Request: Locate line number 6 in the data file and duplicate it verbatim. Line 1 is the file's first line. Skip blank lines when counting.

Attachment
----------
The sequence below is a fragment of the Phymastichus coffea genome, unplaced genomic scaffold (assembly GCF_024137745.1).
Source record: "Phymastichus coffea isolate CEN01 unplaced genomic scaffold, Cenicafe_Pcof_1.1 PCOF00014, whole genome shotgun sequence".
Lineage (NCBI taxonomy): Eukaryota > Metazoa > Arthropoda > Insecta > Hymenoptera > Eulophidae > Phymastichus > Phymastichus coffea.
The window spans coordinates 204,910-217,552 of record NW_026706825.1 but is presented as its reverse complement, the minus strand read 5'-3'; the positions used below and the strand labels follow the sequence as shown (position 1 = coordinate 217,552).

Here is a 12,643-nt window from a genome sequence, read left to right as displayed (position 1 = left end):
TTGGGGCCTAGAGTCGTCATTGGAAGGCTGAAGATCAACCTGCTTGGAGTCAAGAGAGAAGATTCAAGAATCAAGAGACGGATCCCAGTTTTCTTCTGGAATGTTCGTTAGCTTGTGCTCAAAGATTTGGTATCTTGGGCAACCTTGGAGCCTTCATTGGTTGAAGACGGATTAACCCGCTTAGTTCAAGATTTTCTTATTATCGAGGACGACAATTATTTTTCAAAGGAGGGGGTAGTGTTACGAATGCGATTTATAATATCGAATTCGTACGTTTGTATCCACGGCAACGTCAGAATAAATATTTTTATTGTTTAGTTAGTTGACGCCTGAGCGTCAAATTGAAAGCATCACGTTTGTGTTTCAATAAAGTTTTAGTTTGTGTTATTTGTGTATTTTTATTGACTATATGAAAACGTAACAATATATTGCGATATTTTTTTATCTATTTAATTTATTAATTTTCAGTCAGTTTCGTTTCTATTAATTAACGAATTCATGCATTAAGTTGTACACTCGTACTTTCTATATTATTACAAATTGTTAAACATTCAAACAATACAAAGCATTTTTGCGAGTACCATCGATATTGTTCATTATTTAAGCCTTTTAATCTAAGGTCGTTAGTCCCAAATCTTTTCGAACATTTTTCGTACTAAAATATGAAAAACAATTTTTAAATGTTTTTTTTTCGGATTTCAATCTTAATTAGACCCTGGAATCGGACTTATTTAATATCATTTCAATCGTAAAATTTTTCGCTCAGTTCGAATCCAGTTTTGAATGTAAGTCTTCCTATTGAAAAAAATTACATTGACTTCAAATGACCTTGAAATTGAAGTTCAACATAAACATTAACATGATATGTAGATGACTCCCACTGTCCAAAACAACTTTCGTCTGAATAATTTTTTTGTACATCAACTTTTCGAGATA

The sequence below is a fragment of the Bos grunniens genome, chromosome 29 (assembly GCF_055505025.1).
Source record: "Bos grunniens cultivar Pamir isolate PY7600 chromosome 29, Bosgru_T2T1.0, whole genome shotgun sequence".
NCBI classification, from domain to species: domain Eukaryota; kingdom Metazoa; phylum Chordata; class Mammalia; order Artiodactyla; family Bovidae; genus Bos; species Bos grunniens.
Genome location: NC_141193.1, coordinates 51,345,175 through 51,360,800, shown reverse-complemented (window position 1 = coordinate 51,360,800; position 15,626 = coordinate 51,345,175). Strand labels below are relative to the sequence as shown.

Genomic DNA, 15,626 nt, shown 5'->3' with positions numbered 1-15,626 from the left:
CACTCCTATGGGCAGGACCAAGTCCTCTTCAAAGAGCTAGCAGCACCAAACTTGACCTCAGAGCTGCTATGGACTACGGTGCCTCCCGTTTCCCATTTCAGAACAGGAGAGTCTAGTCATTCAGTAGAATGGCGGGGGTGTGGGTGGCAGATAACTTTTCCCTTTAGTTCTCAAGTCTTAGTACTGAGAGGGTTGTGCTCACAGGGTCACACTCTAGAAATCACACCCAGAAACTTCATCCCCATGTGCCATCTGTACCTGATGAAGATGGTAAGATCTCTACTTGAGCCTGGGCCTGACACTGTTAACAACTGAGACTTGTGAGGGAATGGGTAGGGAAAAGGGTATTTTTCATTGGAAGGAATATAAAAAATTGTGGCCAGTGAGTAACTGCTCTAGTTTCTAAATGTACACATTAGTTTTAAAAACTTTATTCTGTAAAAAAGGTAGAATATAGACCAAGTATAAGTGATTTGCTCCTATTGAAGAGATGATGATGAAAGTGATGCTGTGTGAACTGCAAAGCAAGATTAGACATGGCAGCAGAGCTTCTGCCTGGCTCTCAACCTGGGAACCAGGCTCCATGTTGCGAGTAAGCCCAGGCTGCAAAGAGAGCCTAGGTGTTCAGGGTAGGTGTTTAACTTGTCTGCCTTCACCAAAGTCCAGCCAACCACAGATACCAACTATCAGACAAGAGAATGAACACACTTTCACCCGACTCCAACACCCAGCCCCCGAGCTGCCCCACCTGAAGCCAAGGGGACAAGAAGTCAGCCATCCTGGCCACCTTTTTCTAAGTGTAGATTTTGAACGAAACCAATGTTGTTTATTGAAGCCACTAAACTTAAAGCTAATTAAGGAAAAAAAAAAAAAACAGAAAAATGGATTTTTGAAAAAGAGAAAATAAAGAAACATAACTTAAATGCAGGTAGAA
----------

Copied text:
TTGGGGCCTAGAGTCGTCATTGGAAGGCTGAAGATCAACCTGCTTGGAGTCAAGAGAGAAGATTCAAGAATCAAGAGACGGATCCCAGTTTTCTTCTGGAATGTTCGTTAGCTTGTGCTCAAAGATTTGGTATCTTGGGCAACCTTGGAGCCTTCATTGGTTGAAGACGGATTAACCCGCTTAGTTCAAGATTTTCTTATTATCGAGGACGACAATTATTTTTCAAAGGAGGGGGTAGTGTTACGAATGCGATTTATAATATCGAATTCGTACGTTTGTATCCACGGCAACGTCAGAATAAATATTTTTATTGTTTAGTTAGTTGACGCCTGAGCGTCAAATTGAAAGCATCACGTTTGTGTTTCAATAAAGTTTTAGTTTGTGTTATTTGTGTATTTTTATTGACTATATGAAAACGTAACAATATATTGCGATATTTTTTTATCTATTTAATTTATTAATTTTCAGTCAGTTTCGTTTCTATTAATTAACGAATTCATGCATTAAGTTGTACACTCGTACTTTCTATATTATTACAAATTGTTAAACATTCAAACAATACAAAGCATTTTTGCGAGTACCATCGATATTGTTCATTATTTAAGCCTTTTAATCTAAGGTCGTTAGTCCCAAATCTTTTCGAACATTTTTCGTACTAAAATATGAAAAACAATTTTTAAATGTTTTTTTTTCGGATTTCAATCTTAATTAGACCCTGGAATCGGACTTATTTAATATCATTTCAATCGTAAAATTTTTCGCTCAGTTCGAATCCAGTTTTGAATGTAAGTCTTCCTATTGAAAAAAATTACATTGACTTCAAATGACCTTGAAATTGAAGTTCAACATAAACATTAACATGATATGTAGATGACTCCCACTGTCCAAAACAACTTTCGTCTGAATAATTTTTTTGTACATCAACTTTTCGAGATA